When the music of 1992 still holds up so well in 2017, it's easy to forget how much other stuff from that year does not. To re-watch Singles now is to bear witness to the last gasps of human existence before the internet. There are scenes in this movie that revolve around phone booths in clubs, fax machines, malfunctioning cassette tapes, super-huge garage door openers, video dating, digital watches that are impressive because they “can store 20 numbers,” and those little boxy, beige computers with black screens and green letters. Singles is set in a time when people still met at elaborate magazine racks on street corners, and lost touch because of missed phone calls made to unreliable landlines.
One of the main reasons Singles doesn't hold up is because, in 2017, it kind of doesn't make sense. Despite a marketing campaign that focused on the grungier side of the movie, the main couple featured, Steve and Linda, are decidedly straight-laced. So, watching it now, you can't help but wonder what the hell they're doing hanging around at Alice in Chains concerts. In the grunge-crazy world of 1992, when frat boys enthusiastically attended Nirvana shows, it didn't seem that weird; today, it looks completely implausible.
The biggest problem of all though has nothing to do with the passage of time. Re-watching Singles now, it's difficult not to question if this movie would even have been made if not for the Seattle backdrop, band cameos, and impressive soundtrack. The best scenes are the ones that nod to the music-lovers in the audience. The fact that Matt Dillon's character, a vocalist named Cliff, sings a song titled "Touch Me, I'm Dick" -- a knowing cover of Mudhoney classic "Touch Me, I'm Sick" -- is still pretty fun. As is watching Chris Cornell wander up next to a car and head-bang along to its freshly-fitted stereo. Seeing three members of Pearl Jam pretend to be dopey rockers is still pretty entertaining too. It's these small moments that provide all of the fun in Singles. Take them away, and you're not left with a whole lot of substance.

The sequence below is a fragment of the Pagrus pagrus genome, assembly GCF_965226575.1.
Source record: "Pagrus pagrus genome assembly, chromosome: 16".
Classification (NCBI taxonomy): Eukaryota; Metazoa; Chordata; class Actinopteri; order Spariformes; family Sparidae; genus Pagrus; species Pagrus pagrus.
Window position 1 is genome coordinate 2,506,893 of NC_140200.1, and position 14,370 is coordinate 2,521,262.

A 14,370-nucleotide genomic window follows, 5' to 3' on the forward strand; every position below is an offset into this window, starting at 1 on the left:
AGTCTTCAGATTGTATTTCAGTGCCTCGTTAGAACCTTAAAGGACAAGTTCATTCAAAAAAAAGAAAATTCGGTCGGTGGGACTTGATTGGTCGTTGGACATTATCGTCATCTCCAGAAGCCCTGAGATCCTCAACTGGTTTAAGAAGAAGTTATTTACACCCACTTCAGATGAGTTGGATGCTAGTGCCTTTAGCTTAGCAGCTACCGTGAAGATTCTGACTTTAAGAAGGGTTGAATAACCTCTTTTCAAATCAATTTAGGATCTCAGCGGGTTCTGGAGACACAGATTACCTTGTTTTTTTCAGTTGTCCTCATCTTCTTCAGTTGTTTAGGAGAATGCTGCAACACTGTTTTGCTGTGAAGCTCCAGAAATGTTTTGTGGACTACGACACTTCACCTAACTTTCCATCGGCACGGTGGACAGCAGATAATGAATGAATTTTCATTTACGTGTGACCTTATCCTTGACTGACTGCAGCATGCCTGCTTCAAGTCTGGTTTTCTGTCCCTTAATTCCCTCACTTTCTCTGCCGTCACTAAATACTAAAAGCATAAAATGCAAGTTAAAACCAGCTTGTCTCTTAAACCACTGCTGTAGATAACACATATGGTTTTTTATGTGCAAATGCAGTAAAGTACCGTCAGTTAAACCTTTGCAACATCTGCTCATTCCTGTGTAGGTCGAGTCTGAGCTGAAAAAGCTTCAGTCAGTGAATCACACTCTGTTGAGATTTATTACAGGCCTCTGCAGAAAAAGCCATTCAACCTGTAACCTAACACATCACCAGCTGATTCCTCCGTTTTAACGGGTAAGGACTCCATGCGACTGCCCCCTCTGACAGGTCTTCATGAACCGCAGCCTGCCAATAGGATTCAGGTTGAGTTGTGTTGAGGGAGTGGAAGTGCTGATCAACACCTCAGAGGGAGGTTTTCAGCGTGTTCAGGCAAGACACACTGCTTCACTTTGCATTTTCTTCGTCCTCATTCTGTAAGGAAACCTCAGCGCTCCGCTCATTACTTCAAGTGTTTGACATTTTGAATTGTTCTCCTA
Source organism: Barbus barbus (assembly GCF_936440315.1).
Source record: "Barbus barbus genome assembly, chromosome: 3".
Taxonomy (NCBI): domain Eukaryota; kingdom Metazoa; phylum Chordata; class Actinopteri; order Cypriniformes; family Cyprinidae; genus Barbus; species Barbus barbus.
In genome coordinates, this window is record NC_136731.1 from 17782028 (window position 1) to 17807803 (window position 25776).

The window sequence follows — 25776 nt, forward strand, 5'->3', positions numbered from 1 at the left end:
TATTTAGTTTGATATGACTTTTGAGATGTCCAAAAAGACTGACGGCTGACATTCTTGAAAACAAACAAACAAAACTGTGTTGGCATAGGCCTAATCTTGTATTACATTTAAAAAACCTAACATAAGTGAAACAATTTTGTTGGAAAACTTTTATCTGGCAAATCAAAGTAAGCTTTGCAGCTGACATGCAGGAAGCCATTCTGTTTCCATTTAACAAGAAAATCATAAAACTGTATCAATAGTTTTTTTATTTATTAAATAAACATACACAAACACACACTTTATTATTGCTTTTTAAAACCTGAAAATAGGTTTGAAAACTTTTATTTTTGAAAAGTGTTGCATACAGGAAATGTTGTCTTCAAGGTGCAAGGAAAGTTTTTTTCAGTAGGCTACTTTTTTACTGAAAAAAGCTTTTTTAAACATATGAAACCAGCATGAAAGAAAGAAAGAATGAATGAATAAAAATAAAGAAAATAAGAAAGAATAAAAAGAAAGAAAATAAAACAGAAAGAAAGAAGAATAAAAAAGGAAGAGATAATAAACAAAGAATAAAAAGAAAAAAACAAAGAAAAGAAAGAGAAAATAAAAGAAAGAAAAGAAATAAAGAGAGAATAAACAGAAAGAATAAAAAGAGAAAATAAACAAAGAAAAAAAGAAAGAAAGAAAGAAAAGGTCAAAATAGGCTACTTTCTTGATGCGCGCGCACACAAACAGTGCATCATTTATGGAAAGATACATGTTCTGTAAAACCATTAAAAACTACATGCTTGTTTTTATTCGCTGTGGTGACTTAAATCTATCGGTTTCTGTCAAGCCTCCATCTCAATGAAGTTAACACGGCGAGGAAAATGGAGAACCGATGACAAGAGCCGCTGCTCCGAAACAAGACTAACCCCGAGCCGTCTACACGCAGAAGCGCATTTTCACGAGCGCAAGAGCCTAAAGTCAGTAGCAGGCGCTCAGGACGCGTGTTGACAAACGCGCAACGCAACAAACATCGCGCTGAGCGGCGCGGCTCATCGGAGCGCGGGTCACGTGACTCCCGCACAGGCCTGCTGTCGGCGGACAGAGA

The truth is, with hindsight, Singles looks like a not-great preamble to Crowe's other music movie, the almost perfect Almost Famous. The 2000 film that made Kate Hudson a star was set in the world of 1970s rock 'n' roll tours and was significantly more successful at capturing the tone of that very specific time and place. Almost Famous was fantastic because it went all in and committed. By contrast, Singles uses grunge as a canvas and a marketing tool, but is unwilling -- or was unable at the time -- to focus on that scene wholeheartedly. In the end, this is a grunge movie that seems fearful of alienating non-grunge audiences, which means neither grunge fans nor mainstream folk can leave satisfied.
It's that fear of commitment that also makes for a cast of unlikeable characters. The main grunge guy in the whole thing is a narcissistic imbecile (Cliff), his grunge girlfriend is needy and too wholesome (Janet), and the regular folk (Steve, Linda and, to a lesser degree, Debbie) are all frequently-insufferable bores.
In 2017, the world can still look back on grunge with a swell of warm nostalgia. It was the last great music scene to truly dominate American culture, precisely because it was happening at a time when the world was still reliant on major labels, tight local scenes, MTV, and record stores to sell us the coolest stuff to listen to. That kind of mass consumption and focus all went out of the window with Napster, and, to a far greater degree, the digitization of music.